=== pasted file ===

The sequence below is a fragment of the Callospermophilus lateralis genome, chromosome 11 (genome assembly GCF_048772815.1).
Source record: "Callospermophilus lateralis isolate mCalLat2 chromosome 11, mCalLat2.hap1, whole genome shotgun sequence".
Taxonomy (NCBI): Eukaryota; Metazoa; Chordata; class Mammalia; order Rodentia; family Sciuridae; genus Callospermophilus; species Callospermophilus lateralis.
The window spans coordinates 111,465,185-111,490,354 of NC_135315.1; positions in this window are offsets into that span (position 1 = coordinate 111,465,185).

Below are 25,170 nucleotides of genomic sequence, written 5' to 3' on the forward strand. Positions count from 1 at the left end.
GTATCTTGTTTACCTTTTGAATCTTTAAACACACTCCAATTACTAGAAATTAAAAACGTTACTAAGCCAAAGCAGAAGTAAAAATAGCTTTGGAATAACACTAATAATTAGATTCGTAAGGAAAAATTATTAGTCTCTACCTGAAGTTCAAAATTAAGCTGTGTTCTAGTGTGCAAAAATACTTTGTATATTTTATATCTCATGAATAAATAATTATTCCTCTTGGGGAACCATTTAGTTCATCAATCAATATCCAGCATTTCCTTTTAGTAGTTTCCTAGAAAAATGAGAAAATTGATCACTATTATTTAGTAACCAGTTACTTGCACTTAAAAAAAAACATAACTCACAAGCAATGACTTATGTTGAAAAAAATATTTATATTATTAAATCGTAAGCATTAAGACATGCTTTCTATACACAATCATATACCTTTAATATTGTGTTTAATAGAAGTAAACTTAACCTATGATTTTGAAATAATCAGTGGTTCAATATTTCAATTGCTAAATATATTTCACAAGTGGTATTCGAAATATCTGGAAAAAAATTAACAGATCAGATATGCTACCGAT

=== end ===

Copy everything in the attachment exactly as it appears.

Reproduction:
The sequence below is a fragment of the Callospermophilus lateralis genome, chromosome 11 (genome assembly GCF_048772815.1).
Source record: "Callospermophilus lateralis isolate mCalLat2 chromosome 11, mCalLat2.hap1, whole genome shotgun sequence".
Taxonomy (NCBI): Eukaryota; Metazoa; Chordata; class Mammalia; order Rodentia; family Sciuridae; genus Callospermophilus; species Callospermophilus lateralis.
The window spans coordinates 111,465,185-111,490,354 of NC_135315.1; positions in this window are offsets into that span (position 1 = coordinate 111,465,185).

Below are 25,170 nucleotides of genomic sequence, written 5' to 3' on the forward strand. Positions count from 1 at the left end.
GTATCTTGTTTACCTTTTGAATCTTTAAACACACTCCAATTACTAGAAATTAAAAACGTTACTAAGCCAAAGCAGAAGTAAAAATAGCTTTGGAATAACACTAATAATTAGATTCGTAAGGAAAAATTATTAGTCTCTACCTGAAGTTCAAAATTAAGCTGTGTTCTAGTGTGCAAAAATACTTTGTATATTTTATATCTCATGAATAAATAATTATTCCTCTTGGGGAACCATTTAGTTCATCAATCAATATCCAGCATTTCCTTTTAGTAGTTTCCTAGAAAAATGAGAAAATTGATCACTATTATTTAGTAACCAGTTACTTGCACTTAAAAAAAAACATAACTCACAAGCAATGACTTATGTTGAAAAAAATATTTATATTATTAAATCGTAAGCATTAAGACATGCTTTCTATACACAATCATATACCTTTAATATTGTGTTTAATAGAAGTAAACTTAACCTATGATTTTGAAATAATCAGTGGTTCAATATTTCAATTGCTAAATATATTTCACAAGTGGTATTCGAAATATCTGGAAAAAAATTAACAGATCAGATATGCTACCGAT